See examples of match types below:
- Set out the structure of your campaigns
When setting up your campaigns and AdGroups initially, take the time to break out your AdGroups in detail. There are numerous different strategies you can use. Know the reason behind the strategy you decide to use and monitor it very carefully, while testing and monitoring performance very regularly, especially in the initial period.
A strategy you can take might be to set up SKAGS (Single Keyword AdGroups), where each search term you are targeting goes into its own AdGroup with different match types. E.g. modified broad match, exact match and phrase match. (We wouldn’t generally set the term on ‘broad match’ here). SKAGS allow you to have super relevant ads to the search terms you are targeting, resulting in higher click through rates and thus improved quality score and various other benefits, all of which impact your advertising costs and results.
- Constantly manage your negative keywords
Each time you go into your AdWords account, check out the search queries that generate clicks. If they are not relevant it’s important to take two steps:
- Identify why these irrelevant clicks came in. Do you need to modify your keyword match types to avoid further irrelevant clicks in this specific AdGroup? Or do the additional impressions you get outweigh the negative clicks. E.g. will changing the match type of the term that allows these negatives in, block other clicks that are relevant?
- Add the term as a negative in all match types that are relevant. Yes, you say this is an obvious step. However, many businesses are not aware of the importance of adding the relevant match types as negatives. Match types don’t behave exactly the same as negatives, as they do as part of the search campaigns.
Each match type has a purpose so be sure to use the match types that achieve what is relevant for your AdGroup or campaign, or both.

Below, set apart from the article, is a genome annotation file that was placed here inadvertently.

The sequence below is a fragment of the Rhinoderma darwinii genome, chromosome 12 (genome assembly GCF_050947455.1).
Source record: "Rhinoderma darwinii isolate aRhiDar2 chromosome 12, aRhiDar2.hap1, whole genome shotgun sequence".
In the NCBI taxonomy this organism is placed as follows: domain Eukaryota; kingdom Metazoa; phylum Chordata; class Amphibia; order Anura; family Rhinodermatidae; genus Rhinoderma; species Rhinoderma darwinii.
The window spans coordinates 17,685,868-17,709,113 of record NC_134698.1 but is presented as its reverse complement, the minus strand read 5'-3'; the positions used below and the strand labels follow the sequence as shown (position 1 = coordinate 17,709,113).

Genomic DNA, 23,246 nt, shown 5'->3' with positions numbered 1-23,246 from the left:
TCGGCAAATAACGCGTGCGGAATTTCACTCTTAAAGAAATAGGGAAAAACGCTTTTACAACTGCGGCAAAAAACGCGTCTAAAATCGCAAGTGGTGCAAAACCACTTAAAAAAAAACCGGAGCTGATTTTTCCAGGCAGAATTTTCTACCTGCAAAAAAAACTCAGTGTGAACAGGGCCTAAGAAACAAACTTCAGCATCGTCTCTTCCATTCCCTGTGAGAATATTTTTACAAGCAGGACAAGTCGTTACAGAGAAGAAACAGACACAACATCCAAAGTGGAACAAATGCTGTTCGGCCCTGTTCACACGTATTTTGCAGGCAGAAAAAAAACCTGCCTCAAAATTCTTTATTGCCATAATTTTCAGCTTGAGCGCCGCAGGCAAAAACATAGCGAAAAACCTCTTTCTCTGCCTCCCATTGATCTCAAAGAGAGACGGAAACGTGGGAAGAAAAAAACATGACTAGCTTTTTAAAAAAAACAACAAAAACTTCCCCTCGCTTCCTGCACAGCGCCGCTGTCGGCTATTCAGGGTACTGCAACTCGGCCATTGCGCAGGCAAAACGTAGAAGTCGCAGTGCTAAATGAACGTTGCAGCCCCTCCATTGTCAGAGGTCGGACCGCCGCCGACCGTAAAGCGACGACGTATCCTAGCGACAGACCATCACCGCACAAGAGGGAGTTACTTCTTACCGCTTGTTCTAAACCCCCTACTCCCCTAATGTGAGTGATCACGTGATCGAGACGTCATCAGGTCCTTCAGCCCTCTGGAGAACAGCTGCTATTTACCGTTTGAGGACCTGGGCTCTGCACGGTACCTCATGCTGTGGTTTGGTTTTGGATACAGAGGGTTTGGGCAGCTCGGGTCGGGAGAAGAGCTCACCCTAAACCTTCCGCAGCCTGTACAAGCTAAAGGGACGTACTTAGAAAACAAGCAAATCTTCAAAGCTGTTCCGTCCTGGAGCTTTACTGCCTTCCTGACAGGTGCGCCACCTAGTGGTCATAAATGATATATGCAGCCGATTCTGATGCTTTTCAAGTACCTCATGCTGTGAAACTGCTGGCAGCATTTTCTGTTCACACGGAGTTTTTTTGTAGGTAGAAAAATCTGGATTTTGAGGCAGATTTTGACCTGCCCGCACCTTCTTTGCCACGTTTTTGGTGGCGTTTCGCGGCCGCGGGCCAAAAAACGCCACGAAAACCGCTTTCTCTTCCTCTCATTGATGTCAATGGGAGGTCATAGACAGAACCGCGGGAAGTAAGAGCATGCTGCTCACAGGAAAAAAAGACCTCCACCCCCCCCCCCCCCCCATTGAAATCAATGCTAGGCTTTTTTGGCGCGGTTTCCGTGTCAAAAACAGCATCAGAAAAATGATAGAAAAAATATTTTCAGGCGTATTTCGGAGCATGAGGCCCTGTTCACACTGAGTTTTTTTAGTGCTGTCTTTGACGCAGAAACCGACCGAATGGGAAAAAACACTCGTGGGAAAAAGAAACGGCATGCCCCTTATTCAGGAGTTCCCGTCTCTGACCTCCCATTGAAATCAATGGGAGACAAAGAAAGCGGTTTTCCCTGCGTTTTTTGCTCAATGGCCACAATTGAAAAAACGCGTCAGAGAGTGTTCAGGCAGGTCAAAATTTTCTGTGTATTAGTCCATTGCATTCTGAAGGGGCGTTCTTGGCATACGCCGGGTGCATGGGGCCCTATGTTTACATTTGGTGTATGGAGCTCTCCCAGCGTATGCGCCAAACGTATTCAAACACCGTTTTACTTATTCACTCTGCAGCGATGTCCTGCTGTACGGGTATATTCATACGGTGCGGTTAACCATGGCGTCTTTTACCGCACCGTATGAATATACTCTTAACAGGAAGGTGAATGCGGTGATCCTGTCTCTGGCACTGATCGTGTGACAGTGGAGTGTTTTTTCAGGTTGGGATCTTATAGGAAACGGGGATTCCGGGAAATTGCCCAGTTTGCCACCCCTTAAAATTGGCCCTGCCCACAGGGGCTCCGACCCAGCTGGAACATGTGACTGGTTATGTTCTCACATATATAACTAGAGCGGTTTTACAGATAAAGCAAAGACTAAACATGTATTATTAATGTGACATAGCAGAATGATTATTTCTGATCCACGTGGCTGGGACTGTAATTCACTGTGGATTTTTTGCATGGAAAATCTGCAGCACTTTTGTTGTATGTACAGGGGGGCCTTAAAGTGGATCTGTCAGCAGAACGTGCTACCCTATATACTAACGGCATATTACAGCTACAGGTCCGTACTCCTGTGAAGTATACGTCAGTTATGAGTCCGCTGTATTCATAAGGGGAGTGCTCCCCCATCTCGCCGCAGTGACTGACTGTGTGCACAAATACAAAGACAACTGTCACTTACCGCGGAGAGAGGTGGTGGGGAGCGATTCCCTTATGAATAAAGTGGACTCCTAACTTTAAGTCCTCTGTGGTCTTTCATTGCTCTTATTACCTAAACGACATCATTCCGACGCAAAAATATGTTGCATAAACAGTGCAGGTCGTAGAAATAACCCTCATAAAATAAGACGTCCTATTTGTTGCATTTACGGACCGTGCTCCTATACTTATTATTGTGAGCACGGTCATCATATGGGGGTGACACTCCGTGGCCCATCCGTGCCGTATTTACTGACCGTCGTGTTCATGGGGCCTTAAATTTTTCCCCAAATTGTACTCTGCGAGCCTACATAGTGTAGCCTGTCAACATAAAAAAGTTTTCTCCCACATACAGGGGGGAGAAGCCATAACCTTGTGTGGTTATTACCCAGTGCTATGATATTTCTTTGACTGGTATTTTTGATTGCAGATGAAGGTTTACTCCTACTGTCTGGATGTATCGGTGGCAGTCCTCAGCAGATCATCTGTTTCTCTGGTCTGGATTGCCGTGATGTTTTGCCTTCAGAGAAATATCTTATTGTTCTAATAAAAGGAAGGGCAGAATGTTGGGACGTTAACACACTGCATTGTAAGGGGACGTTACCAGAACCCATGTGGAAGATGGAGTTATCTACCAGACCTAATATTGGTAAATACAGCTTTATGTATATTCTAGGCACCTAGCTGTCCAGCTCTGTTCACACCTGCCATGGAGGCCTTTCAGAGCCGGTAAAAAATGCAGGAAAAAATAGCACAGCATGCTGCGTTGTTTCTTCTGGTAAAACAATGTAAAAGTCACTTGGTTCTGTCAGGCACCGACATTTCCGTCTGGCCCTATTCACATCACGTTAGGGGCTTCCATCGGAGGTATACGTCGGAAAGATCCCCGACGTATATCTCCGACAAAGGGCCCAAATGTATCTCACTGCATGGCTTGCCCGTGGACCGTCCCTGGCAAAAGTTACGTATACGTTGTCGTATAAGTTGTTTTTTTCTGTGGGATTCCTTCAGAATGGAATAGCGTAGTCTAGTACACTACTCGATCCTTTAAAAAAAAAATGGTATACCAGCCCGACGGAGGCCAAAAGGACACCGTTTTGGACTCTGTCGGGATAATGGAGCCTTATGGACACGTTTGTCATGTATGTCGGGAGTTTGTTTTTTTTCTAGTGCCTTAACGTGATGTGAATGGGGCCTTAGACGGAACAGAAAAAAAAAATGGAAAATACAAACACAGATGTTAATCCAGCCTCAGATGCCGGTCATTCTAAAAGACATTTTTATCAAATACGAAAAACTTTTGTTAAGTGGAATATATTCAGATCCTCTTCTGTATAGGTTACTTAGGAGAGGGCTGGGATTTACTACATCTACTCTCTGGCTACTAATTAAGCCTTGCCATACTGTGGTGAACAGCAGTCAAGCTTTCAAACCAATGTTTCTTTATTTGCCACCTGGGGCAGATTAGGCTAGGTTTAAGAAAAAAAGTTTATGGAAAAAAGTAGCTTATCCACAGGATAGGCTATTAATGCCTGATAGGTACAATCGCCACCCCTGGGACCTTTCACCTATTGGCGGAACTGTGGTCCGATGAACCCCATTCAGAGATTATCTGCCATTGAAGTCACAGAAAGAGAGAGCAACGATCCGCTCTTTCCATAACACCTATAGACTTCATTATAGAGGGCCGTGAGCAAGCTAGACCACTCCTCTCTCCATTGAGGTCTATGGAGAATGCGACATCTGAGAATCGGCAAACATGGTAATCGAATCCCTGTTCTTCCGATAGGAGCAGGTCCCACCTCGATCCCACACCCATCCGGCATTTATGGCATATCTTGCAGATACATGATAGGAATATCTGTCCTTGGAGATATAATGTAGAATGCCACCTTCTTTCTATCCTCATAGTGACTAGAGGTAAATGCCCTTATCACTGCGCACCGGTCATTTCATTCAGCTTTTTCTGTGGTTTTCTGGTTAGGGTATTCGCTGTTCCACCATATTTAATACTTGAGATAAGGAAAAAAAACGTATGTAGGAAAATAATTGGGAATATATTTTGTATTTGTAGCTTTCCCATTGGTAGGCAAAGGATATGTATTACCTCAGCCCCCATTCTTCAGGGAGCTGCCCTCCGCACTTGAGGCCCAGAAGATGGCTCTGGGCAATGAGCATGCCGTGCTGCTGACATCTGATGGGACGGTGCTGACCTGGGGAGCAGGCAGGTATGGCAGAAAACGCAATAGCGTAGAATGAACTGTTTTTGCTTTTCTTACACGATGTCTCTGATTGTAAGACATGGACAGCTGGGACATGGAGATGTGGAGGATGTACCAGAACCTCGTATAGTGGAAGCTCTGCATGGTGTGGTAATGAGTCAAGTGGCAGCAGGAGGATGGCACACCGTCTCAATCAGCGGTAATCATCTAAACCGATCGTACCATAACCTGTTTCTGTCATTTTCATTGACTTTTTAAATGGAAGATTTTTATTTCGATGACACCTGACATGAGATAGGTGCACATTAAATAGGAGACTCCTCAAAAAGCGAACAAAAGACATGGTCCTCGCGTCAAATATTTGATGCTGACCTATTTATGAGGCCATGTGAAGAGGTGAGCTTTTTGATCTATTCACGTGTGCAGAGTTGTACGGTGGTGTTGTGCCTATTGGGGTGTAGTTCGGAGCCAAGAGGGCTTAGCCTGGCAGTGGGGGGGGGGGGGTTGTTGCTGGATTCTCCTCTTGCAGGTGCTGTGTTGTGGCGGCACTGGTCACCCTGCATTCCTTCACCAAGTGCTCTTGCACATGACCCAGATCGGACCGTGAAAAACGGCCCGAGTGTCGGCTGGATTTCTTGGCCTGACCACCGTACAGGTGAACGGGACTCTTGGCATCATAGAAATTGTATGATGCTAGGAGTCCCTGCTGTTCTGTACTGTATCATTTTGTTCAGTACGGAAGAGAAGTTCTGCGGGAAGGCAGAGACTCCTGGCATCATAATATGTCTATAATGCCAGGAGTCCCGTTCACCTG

Broad Match Negatives: If you add a negative term as a broad match, it will block out where someone uses both of the terms together. However, negative broad match will not block out ads where someone searches for only one of the terms on its own.
e.g. adding ‘AdWords Agency’ as a negative will prevent searches for AdWords and Agency used in the same search term, but it will not prevent clicks for searches where only one word is used with a different work e.g. ‘DIY AdWords’ or ‘Property Agency’
Phrase Match Negatives: Exclude your ad for searches that include the exact keyword phrase. If a search includes additional words, the ad won’t show as long as the keywords are included in the search in the same order. If someone searches for only one of the terms in your selected phrase, your ad will still appear. For example, if your negative is “AdWords Agency” and a user searches for DIY AdWords, your ad will still appear. This also means that if additional words are used in the search query, such as ‘AdWords Services Agency’, your ad will still appear as ‘AdWords’ and ‘Agency’ are not next to each other in the search query.
Some examples of negative keywords.
Exact Match Negatives: This adds the exact terms, without extra words. Your ad may still show for searches that include the keyword phrase with additional words.
When using exact match negatives, unlike the behaviour of exact match as a match type in your campaign, (which picks up variations, since March 2017), exact match as a negative phrase only blocks that exact term. So adding [AdWords Agency] as a negative does not block ‘AdWords Agency Ireland’ or ‘AdWords Agencies’.
Close variants (any misspelling, singular or plural form, acronym, stemmings, abbreviations of the keyword) do not apply for negative keywords. So, should you want to block any variant too you have to add them separately as a negative keyword.